World Cup Raises Risks for South African Children

Editor’s Note: Another guest post from our friends at SOS Children’s Villages is coming your way. This time around they’re informing us of the numerous risks facing children in South Africa as a result of the FIFA World Cup.


By Kyna Rubin

While South Africa’s children are ecstatic to be hosting the 2010 World Cup, child advocates, parents, and even South Africa’s president are concerned about keeping the nation’s children safe during this exciting time. The World Cup falls on South Africa’s winter school holiday, which is being extended this year for the big event.  

President Jacob Zuma warned parents about an expected rise in child trafficking during the month-long festivities. “Children wandering alone in shopping malls and football stadiums will be vulnerable to people with evil intentions,” he cautioned.

The president’s comments came during a May 21 speech in which he launched South Africa’s Child Protection Week.  In his address he also announced the Children’s Act, which took effect on April 1. The law, he said, “introduces better reporting mechanisms for child abuse, neglect, and exploitation of children. It is also innovative in the sense that it addresses the plight of child-headed households.” 

Keeping Kids Safe Off the Soccer Fields

For many of South Africa’s working parents, the prolonged school break means that their children may sometimes be unsupervised, a potentially risky scenario to which President Zuma alluded in his speech. 

Child-related groups are equally concerned about child safety, though they are alarmed by risks other than trafficking. Janet Prest Talbot of the Children’s Rights Center, a Durban-based non-governmental organization (NGO), told IRIN/Plus News that kids left on their own are at greater risk of abuse and sexual experimentation. While the government has set up anti-human trafficking teams in each South African host city, the biggest risk, she argued, is not trafficking, but child abuse committed by neighbors or family members.

Hunger is another risk. Many children who have little to eat at home depend on school to provide their main meal. Joan van Niekerk, national coordinator of Childline South Africa, told IRIN/Plus News that the government would have better invested its money in feeding children during the winter break than in producing pamphlets to prevent human trafficking. “We are very worried, but not about trafficking or the safety of children at stadiums,” she said. “We’re worried about what’s happening to children in their homes. If children are hungry, they’re going to go out there looking for food.”

SOS Children’s Villages in South Africa: A Year-round Safe Haven

During the school holiday, several NGOs are running camps for disadvantaged children to keep them off the streets. The features of these programs — HIV/AIDS education and sports, for instance, are just a few of the year-round services that SOS Children’s Villages provides for the South African children it raises.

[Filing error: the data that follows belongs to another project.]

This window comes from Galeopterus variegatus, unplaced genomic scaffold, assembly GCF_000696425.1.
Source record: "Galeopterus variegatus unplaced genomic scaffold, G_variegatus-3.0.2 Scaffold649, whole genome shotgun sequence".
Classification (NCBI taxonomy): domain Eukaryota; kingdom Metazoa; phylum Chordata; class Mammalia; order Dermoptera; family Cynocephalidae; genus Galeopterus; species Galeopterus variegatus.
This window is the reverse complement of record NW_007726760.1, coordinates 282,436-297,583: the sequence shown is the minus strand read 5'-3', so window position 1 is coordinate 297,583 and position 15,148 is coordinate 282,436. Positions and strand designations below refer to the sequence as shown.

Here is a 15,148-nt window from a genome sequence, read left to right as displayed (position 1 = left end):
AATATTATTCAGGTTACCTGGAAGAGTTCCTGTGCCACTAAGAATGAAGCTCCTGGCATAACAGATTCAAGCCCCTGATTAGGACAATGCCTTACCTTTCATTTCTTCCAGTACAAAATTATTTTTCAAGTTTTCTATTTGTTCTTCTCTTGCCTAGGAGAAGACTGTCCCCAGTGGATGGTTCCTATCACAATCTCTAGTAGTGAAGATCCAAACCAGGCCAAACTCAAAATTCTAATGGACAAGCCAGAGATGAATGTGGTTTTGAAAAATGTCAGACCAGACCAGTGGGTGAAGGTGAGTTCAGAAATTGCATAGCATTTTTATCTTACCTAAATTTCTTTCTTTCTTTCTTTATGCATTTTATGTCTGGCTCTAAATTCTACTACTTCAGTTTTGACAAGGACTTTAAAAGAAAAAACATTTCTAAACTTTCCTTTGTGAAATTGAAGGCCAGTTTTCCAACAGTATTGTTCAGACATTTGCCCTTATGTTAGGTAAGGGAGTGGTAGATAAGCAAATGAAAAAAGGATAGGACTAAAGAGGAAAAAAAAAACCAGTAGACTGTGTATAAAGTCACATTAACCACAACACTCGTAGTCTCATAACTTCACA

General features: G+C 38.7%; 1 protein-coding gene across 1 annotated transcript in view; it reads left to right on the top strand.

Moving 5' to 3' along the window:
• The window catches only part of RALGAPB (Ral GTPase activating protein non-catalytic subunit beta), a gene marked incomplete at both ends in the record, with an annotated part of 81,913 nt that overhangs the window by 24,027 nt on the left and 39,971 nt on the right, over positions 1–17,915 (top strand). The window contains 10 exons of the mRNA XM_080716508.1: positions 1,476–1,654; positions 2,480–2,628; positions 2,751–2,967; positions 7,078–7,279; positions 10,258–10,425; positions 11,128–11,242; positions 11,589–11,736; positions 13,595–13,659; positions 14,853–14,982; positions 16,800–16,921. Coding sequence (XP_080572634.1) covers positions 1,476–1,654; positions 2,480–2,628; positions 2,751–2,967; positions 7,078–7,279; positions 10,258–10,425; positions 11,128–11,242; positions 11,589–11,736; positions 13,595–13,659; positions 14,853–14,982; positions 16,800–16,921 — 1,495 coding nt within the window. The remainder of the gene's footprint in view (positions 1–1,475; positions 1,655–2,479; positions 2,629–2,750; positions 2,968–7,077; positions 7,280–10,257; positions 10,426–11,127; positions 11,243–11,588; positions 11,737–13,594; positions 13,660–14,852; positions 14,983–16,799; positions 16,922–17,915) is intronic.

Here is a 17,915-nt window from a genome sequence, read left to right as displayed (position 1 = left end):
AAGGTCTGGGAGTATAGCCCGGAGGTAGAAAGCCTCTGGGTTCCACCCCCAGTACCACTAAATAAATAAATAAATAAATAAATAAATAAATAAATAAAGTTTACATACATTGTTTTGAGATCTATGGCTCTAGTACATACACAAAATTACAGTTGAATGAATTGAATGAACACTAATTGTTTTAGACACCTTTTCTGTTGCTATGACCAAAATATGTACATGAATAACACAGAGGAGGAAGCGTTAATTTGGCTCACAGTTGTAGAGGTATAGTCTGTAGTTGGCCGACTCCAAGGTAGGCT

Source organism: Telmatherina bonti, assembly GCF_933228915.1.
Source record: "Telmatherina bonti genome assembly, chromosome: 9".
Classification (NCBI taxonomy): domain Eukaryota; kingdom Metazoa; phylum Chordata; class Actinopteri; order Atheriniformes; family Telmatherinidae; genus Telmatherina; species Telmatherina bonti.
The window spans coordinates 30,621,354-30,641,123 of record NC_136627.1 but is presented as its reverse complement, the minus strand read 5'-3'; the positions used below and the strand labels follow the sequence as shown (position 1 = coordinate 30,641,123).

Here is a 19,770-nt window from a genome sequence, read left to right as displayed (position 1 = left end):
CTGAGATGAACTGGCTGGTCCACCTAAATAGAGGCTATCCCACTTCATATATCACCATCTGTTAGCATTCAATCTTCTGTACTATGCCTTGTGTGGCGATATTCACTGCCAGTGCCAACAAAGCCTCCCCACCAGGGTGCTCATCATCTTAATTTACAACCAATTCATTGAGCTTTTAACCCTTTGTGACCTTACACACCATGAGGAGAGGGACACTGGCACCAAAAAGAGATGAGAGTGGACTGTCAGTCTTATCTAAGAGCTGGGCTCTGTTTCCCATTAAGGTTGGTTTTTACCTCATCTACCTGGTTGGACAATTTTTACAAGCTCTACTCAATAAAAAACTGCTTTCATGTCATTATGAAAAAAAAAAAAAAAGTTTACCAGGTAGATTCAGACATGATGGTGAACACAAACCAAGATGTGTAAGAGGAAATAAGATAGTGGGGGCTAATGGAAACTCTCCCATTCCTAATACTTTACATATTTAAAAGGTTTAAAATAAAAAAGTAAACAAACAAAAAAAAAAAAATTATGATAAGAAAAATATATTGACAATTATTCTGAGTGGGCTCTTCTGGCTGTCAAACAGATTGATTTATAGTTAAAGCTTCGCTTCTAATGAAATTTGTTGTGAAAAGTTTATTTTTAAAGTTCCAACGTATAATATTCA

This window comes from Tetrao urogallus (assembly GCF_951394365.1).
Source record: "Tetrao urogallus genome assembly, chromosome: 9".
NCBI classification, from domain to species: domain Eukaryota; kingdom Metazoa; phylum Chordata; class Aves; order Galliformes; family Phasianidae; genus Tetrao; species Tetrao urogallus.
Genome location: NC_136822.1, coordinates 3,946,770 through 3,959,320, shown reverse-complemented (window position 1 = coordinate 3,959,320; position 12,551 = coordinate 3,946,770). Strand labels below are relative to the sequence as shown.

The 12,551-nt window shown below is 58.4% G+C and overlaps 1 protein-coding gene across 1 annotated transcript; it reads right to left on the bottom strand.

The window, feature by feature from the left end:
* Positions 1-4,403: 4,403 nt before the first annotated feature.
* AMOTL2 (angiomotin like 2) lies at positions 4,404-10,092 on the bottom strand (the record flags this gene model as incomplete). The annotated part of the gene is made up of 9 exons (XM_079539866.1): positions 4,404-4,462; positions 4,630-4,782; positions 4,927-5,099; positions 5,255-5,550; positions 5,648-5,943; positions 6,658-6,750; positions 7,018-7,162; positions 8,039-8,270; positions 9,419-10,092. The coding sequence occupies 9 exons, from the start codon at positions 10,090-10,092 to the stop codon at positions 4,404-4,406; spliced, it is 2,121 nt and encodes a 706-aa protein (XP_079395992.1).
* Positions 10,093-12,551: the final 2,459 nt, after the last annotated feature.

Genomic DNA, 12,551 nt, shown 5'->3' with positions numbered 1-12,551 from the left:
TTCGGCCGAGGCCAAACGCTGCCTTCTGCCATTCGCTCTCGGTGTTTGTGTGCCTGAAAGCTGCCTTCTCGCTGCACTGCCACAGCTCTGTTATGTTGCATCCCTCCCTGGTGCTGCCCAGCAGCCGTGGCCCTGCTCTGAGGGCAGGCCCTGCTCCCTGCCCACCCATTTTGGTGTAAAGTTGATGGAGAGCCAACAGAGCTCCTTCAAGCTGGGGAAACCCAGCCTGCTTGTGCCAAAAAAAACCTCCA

SOS has eight Children’s Villages in South Africa, where it offers loving homes to some 1,000 children, including some of the nation’s 1.2 million AIDS orphans. By offering an SOS family food, education, and medical care to children without parental care, SOS brings concrete hope to South Africa’s children. To learn more, please visit SOS Children’s Villages.


photo credit: SOS Children's Villages


Judy Emerson
Judith Emerson7 years ago

i applaud President Zuma's interest in protecting the children. They certainly deserve our most thoughtful care. May the Goddess look over the welfare of all our treasured little ones! :D

Roger Nehring
Roger Nehring7 years ago

In a land where a wealth of mineral and land resources exist no child shoul go hungry. Oops, am I speaking of South Africa or the USA? Mmm, yep.

Hanan W.
Hana W7 years ago

The defenseless should have protection rather than become the prey. We are all responsible for one another. But until this is realized, the weak will continue to be neglected, if not victimized, by the more powerful....

poepiesnoepie k.
Past Member 7 years ago

Children are too young, too sensitive, vulnerable, and innocent that they are always the target of any malicious, fraudulent act.. or we may say "ABUSE" ... I pity these young eager minds.. (the children of Africa)

Mary Carolyn Perry
Mary C Perry7 years ago

Why does the world use children for terrible things and not see them as a gift we all should treasure?

Doranna Mcclendon

Before the people in South Africa,went under Aparheid and depriving them of freedom,justice and equality,and now the children should at least have food and good food to eat. As everybody is equal and we are all living on this one and only place with life,and this planet is in peril. And saving the people helps save our one and only planet that we can live on.

Julie van Niekerk

Children are ususally the target in all that is bad.

Dorothy K.
Dorothy K7 years ago

this is so sad, children are so vulnerable, and hunger makes it worse, as does the promise of a warm bed, clothes and food! these problems are everywhere and Afica is probably the worst, many kids have no parents to protect them and the very people they think are their "protectors" become their users and abusers!

Emily P.
Emily P7 years ago

It is an awful thing to have to go to bed live through the day looking for prayers are with the children of South Africa.

Kali Sunrise L.
Khadijah Sunrise7 years ago

we must all help to protect vulnerable children. Pass this on to everyone now!